A Lowdown on Eco-friendly and Sustainable Flooring

Kali Rawat 7 years ago

By now, it is common knowledge that the kind of flooring you choose can have a huge impact on the aesthetics and functionality of your home. And many of you are probably even aware of the latest trend- eco-friendly flooring. But, what do you know about this, apart from the fact that it is made from various sustainable sources? Do you know how much it costs? What are its advantages over other more traditional floorings? Well, here’s some information on the popular kinds of eco-friendly furniture. 

Bamboo

This flooring is similar to hardwood in some ways. Made from bamboo (that is both sustainable and matures within a few years), it is now available in a wide array of colours, with varied grains to match all interior styles.

Installation is simple and the floor is very easy to maintain. Depending on the quality, the price can range from Rs 200-280 per sq.ft.

Source: blogspot.com

Cork

Cork is relatively new in the flooring world. It is harvested from the bark of the cork oak tree (the tree isn’t cut and the bark grows back in a few years) and is one of the most eco-friendly floorings.

This flooring has anti-microbial properties which serve to reduce the allergens in the house. It is also resistant to fire and acts as a natural insect repellent. Cork, like wood, has different finishes and can be chosen based on your taste. It is very easy to clean and maintain. The price of this flooring begins at Rs 200 per sq. ft.

 

Source: pangeafloor.com

Linoleum

Linoleum and vinyl are often mistaken for the other because they look similar. But the two couldn’t be more different. Vinyl is a synthetic material made of chlorinated petrochemicals that are harmful whereas Linoleum, on the other hand, is created by combining linseed oil, cork dust, tree resins, wood flour, pigments and ground limestone. The products used to concoct linoleum are very safe and environment-friendly.

Linoleum is produced with a sealer which protects it from stains. It is also fire and water-resistant. It is available in many vibrant colours starting at Rs 12 per sq.ft. Maintenance is relatively easy too.

 

Source:parketcity.com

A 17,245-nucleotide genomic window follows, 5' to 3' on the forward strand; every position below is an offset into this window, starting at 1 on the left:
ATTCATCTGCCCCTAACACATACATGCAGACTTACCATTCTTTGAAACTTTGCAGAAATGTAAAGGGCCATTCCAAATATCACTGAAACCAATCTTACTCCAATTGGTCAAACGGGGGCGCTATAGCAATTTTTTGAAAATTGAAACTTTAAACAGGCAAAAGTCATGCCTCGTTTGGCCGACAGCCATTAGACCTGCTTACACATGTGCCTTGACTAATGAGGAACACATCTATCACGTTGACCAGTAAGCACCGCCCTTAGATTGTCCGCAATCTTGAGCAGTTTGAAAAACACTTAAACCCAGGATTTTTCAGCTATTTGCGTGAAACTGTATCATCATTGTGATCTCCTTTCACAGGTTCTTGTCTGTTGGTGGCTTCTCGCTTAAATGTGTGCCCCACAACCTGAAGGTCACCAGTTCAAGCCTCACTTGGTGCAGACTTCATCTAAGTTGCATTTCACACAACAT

Glass tiles 

All those wine bottles and beer bottles… did you know that they can be recycled and transformed into beautiful glass tiles? These tiles are gradually gaining attention for their elegance and eco-friendly characteristics.

These tiles are non-absorptive and stain/scratch-resistant. Unlike ceramic tiles, glass tiles reflect light and make the room look brighter. Additionally, they look great and are easy to maintain. Only, you might have to shell out quite a bit to get them installed. As these are largely imported from Italy and Spain, you might have to pay Rs 1500-2000 per sq.ft.

 

Source: homedoo.com

Concrete

Concrete is typically used as sub-flooring in residential settings; however, the polished and tinted versions don’t require any flooring to be placed on top. These have gained popularity over the years for their pricing, look and eco-friendliness.

Concrete is extremely durable and you won’t have to replace it once installed. The price of concrete flooring is around Rs 150-300 per sq.ft.

 

Source: blogspot.com

Rubber

Rubber flooring is made from recycled tyres and is usually used in gyms and playgrounds. Now, however, it’s finding its way into bathrooms, service areas and kitchens.

It is water-resistant, long-lasting and attractive and available in many varieties.

 

Source: wordpress.com

Leather

The leather used in this is derived from the centre-most part of cowhide. It is extremely soft, warm and a delight to walk on. However, it is not to be used in areas such as the kitchen and bathroom which are prone to moisture collection.

Its price begins at Rs.1000 per sq.ft. However, you can also choose to install wooden tiles and cover them with a layer of leather. The price of such flooring comes to around Rs 700-1,100 per sq.ft.

 

Source: plank1design.com

This is just the tip of the iceberg- there are so many other types of eco-friendly flooring available these days.

If you already have installed eco-friendly flooring at home, I’d love to hear about your experiences! Do share them in the Comment section.

 

 


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